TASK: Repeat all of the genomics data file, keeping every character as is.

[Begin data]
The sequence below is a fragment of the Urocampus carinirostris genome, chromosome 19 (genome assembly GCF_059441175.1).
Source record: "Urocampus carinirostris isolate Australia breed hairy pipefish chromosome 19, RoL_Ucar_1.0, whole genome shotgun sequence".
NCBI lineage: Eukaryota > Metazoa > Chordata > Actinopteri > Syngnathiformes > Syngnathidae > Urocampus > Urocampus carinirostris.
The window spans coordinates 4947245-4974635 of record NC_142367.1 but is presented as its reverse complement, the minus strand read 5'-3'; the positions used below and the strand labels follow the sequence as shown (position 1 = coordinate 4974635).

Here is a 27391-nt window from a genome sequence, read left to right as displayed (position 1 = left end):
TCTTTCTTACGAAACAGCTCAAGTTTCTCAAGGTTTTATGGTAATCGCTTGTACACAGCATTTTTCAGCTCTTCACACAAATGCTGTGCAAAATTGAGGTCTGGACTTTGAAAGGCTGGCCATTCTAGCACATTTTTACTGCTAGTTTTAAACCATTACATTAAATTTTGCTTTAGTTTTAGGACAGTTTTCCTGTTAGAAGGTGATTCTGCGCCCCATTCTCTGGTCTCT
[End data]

The sequence below is a fragment of the Urocampus carinirostris genome, chromosome 19 (genome assembly GCF_059441175.1).
Source record: "Urocampus carinirostris isolate Australia breed hairy pipefish chromosome 19, RoL_Ucar_1.0, whole genome shotgun sequence".
NCBI lineage: Eukaryota > Metazoa > Chordata > Actinopteri > Syngnathiformes > Syngnathidae > Urocampus > Urocampus carinirostris.
The window spans coordinates 4947245-4974635 of record NC_142367.1 but is presented as its reverse complement, the minus strand read 5'-3'; the positions used below and the strand labels follow the sequence as shown (position 1 = coordinate 4974635).

Here is a 27391-nt window from a genome sequence, read left to right as displayed (position 1 = left end):
TCTTTCTTACGAAACAGCTCAAGTTTCTCAAGGTTTTATGGTAATCGCTTGTACACAGCATTTTTCAGCTCTTCACACAAATGCTGTGCAAAATTGAGGTCTGGACTTTGAAAGGCTGGCCATTCTAGCACATTTTTACTGCTAGTTTTAAACCATTACATTAAATTTTGCTTTAGTTTTAGGACAGTTTTCCTGTTAGAAGGTGATTCTGCGCCCCATTCTCTGGTCTCT